This is inspired by my drive home from Coffs Harbour, seeing a lot of the damage from the bush fires.
Both beautiful and devastating
Capturing the beauty of a misty winters morning.
A very simple design of a Goanna using traditional Aboriginal dots and thatching.
My abstract version of a raging bushfire – one of the rare oil paintings I have done.
This is a traditional Aboriginal piece. Women sitting around the campfire having a yarn.
This is the 2nd of the 2 murals that will be installed at a local preschool, Kariong Kids Club. The other one had an ocean theme, this one depicts some of our native animals surrounding a harsh but life giving Sun.
This is the first part of a two part mural that will be installed in a local preschool, Kariong Kids Club. It depicts sea creatures travelling along an aquatic astral plain.
Fire as well as Earth, Wind and Water in Aboriginal culture are embodied in the form of a sacred living spirit. The Fire Spirit is the guardian and bringer of this crucial element.
WINNER: ABORIGINAL HEALTH AWARD AND PEOPLES CHOICE AWARD, 2013 MENTAL HEALTH ART WORKS!
This painting represents life’s paths and it’s many twists and turns. The path one takes is never straight and choices made will determine it’s final outcome. To one side lays all that is familiar and everything one knows, but never far away on the other side is the blackness of the unknown and the fear it induces.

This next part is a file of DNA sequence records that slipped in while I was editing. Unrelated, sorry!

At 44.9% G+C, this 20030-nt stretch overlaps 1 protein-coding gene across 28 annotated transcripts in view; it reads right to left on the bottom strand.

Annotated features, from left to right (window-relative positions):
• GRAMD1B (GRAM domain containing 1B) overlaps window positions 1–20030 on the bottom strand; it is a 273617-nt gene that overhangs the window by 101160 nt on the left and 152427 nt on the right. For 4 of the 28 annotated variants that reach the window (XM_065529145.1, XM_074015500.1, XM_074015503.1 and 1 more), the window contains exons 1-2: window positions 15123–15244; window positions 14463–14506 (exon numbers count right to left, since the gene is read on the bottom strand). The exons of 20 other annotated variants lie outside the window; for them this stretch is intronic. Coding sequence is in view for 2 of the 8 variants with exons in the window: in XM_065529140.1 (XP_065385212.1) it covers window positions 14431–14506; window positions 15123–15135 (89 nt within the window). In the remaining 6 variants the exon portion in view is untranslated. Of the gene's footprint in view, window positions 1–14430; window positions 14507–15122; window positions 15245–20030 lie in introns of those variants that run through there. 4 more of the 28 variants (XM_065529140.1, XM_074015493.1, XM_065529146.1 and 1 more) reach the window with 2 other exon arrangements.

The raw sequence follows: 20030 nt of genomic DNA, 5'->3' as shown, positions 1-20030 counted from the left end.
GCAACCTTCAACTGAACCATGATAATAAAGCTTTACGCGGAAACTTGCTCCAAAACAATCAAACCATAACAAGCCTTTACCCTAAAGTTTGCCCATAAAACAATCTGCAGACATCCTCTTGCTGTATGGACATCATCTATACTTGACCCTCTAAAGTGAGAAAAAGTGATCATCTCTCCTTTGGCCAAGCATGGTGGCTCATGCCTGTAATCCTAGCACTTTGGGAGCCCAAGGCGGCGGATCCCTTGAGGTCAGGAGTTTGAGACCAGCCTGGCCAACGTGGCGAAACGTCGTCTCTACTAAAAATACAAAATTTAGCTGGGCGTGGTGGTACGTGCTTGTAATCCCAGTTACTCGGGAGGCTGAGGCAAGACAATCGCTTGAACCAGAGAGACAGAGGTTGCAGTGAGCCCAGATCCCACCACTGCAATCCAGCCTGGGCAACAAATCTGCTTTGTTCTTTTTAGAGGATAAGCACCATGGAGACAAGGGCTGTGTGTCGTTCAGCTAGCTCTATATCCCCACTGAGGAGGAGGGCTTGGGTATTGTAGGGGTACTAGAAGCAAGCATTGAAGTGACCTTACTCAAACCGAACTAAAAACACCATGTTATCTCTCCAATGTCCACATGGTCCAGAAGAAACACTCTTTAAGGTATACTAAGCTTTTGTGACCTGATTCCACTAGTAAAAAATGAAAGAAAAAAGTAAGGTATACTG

2014 RECONCILIATION AWARDS WINNER!! 1st Prize, Tony Donovan Award at the Gosford Regional Art Gallery
This painting is about the unity of Indigenous and non-indigenous Australia. There has been a lot of pain and suffering inflicted on Aboriginal people since the British occupation of our nation. To many, the Union Jack is seen as a symbol of this. People have asked why I’d use it and that I shouldn’t have it on here. But what would leaving it off achieve? Why is it there? It’s there because it needs to be. It’s not something that should ever be swept under the rug and forgotten. I’ve used it to confront the past and acknowledge a very dark chapter in Aboriginal history, but also so we can all move forward as one.